Gigi3
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Gigi3,
User Rank: Ninja
11/18/2015 | 2:00:49 AM
Career opportunities with Big Data
"Data scientist may be the hottest job title in the IT and overall technology space right now. The number of data scientists has doubled in the last four years, according to a recent study of LinkedIn profiles performed by cloud analytics firm RJMetrics. Career site Glassdoor recently ranked data scientist as No. 1 on a list of top jobs that offer the best work-life balance. "

Jessica, are you mentioning about Big Data analytics. There is No wonder that in coming day's career opportunities with Big data domain may shoot up more than 2-4 folding. Since it's a new domain, more and more peoples has to be get trained for grabbing the opportunities 
Gigi3
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Gigi3,
User Rank: Ninja
11/18/2015 | 2:04:19 AM
Re: Demand
"The reason why this has become a job so in demand with employers is the sheer amount of data available today for analysis. That coupled with the fact there were very few formal training programs for data science in the past has created a situation where the need for data scientists has become pretty high. Low supply mixed in with high demand will do that. "

Daniel, the job opportunity may be same, but need for trained or talented manpower may be high. So far situations are handled by regular or other skilled manpower from companies on an ad-hock way. But if you really want to make use of the situation/available data, trained data scientist are very much required. Such training itself can create an ecco system
shamika
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shamika,
User Rank: Ninja
11/18/2015 | 4:21:21 AM
Working long hours:
Will this an incentive given for working long hours? In that case what will be the normal working hours for them?
shamika
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shamika,
User Rank: Ninja
11/18/2015 | 4:24:39 AM
Re: Career opportunities with Big Data
@gigi3 I agree with you. This is new domain for IT professionals. However,  I not sure whether we have categorized the correct skills and expertise that we should look for.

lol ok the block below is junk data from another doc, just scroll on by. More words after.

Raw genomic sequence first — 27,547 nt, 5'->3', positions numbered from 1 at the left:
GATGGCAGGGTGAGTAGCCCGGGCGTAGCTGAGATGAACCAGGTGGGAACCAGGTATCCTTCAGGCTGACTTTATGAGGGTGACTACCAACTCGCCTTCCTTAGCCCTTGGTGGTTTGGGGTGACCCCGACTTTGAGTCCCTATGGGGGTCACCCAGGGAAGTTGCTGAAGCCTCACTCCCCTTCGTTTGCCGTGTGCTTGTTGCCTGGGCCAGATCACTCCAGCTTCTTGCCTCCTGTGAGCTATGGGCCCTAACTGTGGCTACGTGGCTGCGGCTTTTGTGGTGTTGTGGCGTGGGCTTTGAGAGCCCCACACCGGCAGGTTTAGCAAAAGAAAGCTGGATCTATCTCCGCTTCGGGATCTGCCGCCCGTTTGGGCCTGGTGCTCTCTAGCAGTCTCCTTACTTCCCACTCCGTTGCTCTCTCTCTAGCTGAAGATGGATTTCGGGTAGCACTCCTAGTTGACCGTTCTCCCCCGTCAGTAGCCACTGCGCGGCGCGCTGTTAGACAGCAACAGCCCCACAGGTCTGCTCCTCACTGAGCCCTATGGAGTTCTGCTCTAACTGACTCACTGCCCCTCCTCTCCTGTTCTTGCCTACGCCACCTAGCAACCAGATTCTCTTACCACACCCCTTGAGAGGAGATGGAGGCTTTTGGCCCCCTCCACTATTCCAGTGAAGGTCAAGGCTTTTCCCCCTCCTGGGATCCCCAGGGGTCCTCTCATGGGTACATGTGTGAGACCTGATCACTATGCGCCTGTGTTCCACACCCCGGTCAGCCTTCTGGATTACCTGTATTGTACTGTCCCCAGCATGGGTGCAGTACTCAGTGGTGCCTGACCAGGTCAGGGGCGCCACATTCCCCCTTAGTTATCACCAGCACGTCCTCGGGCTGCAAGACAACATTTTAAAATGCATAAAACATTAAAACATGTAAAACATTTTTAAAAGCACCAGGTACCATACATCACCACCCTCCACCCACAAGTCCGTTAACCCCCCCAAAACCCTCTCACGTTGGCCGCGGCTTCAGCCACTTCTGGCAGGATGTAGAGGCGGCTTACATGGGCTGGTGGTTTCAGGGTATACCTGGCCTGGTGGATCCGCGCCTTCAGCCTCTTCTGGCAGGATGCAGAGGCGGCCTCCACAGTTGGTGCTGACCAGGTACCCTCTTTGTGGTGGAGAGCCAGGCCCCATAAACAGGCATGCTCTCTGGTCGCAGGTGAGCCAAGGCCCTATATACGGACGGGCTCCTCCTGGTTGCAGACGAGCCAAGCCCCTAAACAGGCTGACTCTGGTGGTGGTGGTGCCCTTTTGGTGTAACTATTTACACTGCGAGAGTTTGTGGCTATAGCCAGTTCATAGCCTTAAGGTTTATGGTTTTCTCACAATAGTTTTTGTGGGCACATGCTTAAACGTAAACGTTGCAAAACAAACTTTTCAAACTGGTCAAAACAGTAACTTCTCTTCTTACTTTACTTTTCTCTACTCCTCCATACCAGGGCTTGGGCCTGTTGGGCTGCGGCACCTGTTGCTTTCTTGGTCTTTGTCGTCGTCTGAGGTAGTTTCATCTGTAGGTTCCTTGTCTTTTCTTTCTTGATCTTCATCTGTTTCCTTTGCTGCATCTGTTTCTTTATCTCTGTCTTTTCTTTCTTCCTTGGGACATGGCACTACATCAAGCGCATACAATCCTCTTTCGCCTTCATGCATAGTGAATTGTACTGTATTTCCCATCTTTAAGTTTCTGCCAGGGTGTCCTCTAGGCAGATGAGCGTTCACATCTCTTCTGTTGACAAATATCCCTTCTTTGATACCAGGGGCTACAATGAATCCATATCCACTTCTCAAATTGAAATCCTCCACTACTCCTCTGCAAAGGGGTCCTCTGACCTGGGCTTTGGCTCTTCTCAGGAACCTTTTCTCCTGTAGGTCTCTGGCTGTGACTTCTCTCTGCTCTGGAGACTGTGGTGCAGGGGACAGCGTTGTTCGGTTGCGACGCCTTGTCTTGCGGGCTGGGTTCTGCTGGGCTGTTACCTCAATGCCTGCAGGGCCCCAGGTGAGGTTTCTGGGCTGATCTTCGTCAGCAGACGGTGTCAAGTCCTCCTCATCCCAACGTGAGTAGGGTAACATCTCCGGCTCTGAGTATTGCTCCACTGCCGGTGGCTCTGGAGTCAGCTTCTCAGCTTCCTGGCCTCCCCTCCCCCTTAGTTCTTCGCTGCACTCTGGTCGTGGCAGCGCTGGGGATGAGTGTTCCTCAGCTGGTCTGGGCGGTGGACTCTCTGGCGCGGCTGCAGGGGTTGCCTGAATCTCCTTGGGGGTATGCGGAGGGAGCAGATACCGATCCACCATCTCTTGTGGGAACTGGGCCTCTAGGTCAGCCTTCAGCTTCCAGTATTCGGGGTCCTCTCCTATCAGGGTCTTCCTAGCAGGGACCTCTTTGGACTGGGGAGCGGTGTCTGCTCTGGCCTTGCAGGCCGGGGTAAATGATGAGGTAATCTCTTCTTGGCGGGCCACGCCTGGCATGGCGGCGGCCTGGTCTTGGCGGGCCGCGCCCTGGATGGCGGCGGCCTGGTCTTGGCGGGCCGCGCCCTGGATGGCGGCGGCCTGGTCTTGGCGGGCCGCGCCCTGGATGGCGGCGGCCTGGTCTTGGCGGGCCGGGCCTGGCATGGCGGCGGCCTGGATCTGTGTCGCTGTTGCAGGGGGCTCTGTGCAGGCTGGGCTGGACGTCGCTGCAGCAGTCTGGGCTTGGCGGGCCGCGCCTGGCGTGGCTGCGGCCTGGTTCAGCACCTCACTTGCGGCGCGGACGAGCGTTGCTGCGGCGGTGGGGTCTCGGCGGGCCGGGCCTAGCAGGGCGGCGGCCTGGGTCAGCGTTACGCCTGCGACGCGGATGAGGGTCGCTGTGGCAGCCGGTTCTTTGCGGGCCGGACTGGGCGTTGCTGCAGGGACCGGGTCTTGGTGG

shamika
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shamika,
User Rank: Ninja
11/18/2015 | 4:36:22 AM
Negotiation Skills
It is important to have good Negotiation Skills irrespective of the industry. It will help you in working with people as to move up on the corporate ladder.
shamika
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shamika,
User Rank: Ninja
11/18/2015 | 4:36:54 AM
Excel: 59% of respondents
It is interesting to know that Excel is one of the top tools that is used by the data scientists. It is a great tool for data analysis and reporting.
TerryB
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TerryB,
User Rank: Ninja
11/18/2015 | 12:37:53 PM
Re: Excel: 59% of respondents
I must be missing something here on this job title? Why is working with data in Excel considered an IT job and not just a business user job? We've always had Business Analysts or Programmer/Analysts but that historically meant you focused on the business requirements needed in an IT application to be developed.

What you are describing sounds like something that belongs in the Marketing realm? Or engineering if the data collected is related to machine health.

That doesn't change basic point here that it seems to be a hot job now. Just wouldn't necessarily think it would take a degree in Computer Science to do this. Math, definitely. Statistics, definitely. Traditional Comp Sci, not sure about that.
jyalai
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jyalai,
User Rank: Apprentice
11/18/2015 | 12:50:19 PM
Re: Excel: 59% of respondents
I assume the term data science refers to the highly technical nature of data manipulation that, many times, falls into the business analyst's role.  When it comes to data manipulation, my experience is that Excel is still the most predominant tool used among non-IT business analysts, while more IT focused roles using data science use SQL.
TerryB
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TerryB,
User Rank: Ninja
11/18/2015 | 12:57:41 PM
Re: Excel: 59% of respondents
You mean just the sheer skills needed to mine terabytes and terabytes of raw data? I guess that makes sense as an IT type job, you won't learn that in Calculus or studying probability theory. Thanks for clarifying.